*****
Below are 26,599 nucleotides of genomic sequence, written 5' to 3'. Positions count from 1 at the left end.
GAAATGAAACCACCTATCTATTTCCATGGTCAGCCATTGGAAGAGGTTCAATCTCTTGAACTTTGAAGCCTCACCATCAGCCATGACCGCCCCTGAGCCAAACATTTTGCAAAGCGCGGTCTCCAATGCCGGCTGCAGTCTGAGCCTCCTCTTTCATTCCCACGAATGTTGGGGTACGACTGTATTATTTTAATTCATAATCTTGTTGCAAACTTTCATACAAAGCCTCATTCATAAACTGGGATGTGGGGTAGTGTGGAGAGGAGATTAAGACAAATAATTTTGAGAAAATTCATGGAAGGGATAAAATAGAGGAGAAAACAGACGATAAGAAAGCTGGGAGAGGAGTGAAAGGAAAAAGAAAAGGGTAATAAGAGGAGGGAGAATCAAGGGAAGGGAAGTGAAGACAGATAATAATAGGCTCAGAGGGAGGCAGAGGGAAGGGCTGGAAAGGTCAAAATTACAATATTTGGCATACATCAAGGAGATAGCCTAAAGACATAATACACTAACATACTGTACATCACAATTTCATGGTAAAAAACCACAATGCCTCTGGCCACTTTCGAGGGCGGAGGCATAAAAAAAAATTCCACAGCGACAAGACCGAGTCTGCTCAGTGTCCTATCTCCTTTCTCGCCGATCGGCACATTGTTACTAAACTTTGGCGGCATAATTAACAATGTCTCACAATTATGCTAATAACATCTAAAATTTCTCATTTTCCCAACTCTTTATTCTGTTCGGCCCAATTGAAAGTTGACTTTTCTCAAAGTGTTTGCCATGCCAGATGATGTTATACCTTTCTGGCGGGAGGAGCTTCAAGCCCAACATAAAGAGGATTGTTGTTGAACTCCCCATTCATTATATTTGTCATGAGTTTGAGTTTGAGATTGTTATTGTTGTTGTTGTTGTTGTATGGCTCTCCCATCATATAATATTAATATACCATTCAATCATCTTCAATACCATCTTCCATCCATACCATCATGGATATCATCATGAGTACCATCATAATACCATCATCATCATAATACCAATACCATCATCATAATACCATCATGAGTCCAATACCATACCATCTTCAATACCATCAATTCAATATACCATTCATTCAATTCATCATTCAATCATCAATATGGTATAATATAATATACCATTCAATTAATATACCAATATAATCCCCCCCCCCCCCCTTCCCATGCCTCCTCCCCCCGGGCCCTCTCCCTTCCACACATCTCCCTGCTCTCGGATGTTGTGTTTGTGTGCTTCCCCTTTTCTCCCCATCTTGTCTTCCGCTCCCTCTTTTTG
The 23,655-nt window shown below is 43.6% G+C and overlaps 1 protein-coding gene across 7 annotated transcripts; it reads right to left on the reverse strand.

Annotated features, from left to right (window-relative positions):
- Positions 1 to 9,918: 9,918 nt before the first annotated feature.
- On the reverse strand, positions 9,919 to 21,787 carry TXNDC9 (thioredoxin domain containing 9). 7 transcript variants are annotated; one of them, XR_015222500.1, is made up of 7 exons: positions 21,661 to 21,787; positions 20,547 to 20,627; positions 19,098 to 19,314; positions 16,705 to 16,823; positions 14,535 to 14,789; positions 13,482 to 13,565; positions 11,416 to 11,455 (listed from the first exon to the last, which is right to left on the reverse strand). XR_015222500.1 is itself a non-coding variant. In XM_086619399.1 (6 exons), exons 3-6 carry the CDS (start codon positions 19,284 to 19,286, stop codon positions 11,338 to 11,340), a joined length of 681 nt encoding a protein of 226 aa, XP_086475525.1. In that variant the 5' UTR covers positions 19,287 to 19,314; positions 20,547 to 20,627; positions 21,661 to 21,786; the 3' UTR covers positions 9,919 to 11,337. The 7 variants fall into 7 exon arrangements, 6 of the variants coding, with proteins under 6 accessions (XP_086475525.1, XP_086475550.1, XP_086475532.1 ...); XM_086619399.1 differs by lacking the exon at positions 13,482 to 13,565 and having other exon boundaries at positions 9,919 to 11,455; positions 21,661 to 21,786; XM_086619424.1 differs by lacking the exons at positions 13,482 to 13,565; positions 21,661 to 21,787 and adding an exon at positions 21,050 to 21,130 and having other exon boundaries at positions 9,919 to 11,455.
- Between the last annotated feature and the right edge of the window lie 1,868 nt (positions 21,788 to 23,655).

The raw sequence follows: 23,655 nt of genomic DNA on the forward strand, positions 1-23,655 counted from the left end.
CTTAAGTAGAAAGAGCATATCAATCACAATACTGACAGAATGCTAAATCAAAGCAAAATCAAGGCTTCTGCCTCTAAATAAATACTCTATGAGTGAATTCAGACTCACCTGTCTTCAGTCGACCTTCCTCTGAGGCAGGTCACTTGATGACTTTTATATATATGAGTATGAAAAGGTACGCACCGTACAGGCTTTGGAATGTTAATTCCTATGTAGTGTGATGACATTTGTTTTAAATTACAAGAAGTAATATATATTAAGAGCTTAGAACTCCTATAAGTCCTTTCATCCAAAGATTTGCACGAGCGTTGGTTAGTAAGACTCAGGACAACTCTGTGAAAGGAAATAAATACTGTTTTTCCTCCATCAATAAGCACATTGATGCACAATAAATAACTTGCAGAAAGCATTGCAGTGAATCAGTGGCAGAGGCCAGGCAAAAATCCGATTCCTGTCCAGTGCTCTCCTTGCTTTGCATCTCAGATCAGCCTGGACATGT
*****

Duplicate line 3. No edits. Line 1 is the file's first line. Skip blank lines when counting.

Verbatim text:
The 23,655-nt window shown below is 43.6% G+C and overlaps 1 protein-coding gene across 7 annotated transcripts; it reads right to left on the reverse strand.